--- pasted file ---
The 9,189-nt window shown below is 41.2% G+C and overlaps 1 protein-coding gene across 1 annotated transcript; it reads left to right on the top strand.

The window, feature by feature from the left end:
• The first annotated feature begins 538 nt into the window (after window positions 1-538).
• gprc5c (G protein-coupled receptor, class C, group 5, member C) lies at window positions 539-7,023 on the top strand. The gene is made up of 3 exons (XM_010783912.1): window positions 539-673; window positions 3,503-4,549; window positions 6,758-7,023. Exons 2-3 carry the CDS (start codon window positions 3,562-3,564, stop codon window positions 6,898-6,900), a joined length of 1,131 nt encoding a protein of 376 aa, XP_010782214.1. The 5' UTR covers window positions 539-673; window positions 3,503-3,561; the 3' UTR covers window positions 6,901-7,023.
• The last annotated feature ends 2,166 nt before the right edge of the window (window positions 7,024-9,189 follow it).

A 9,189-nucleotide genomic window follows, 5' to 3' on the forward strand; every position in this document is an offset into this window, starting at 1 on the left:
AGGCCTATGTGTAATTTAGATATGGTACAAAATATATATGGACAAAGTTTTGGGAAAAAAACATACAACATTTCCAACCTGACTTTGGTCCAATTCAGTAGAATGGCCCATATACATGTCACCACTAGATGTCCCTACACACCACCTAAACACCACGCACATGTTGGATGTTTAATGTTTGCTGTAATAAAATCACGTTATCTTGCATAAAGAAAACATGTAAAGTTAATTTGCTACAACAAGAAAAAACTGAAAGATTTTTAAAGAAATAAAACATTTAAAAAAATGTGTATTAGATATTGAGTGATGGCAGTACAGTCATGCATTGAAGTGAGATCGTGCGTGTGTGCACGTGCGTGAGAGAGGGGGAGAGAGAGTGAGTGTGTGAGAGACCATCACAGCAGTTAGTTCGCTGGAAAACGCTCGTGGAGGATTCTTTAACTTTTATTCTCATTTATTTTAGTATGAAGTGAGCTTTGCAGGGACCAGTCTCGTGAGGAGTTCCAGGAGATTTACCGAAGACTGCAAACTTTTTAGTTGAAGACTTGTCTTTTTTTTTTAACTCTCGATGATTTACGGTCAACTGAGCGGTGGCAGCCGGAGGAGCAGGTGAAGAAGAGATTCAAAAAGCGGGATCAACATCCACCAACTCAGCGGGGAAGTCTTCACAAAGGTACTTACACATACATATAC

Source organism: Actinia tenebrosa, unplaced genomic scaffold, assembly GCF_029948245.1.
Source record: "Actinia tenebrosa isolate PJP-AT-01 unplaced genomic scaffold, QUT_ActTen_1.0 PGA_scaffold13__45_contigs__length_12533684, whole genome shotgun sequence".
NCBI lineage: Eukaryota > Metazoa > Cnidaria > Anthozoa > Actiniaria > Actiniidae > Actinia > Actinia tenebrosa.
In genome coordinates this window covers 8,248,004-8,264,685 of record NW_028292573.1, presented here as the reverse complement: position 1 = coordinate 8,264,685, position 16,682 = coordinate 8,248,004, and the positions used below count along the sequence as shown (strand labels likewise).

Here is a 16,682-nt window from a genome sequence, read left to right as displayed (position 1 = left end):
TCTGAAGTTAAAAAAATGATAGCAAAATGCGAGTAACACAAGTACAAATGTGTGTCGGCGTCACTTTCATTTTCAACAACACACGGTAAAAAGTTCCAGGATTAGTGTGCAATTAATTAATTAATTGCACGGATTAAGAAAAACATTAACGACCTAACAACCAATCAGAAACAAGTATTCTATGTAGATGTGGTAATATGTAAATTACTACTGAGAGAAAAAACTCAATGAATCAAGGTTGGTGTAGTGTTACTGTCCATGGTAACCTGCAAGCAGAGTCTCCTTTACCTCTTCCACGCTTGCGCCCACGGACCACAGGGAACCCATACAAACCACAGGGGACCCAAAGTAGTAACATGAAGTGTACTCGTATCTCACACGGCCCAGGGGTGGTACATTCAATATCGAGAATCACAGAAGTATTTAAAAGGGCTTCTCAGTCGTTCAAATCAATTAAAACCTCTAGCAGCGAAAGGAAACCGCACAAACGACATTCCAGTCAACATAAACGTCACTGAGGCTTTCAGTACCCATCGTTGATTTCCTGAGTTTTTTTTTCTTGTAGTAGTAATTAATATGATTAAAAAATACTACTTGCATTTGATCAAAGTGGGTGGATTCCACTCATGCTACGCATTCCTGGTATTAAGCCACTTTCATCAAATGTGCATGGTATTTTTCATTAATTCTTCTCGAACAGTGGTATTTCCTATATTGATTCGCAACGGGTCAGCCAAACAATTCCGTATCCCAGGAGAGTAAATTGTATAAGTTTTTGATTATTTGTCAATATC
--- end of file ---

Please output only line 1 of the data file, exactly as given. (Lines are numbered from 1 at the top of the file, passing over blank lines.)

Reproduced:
The 9,189-nt window shown below is 41.2% G+C and overlaps 1 protein-coding gene across 1 annotated transcript; it reads left to right on the top strand.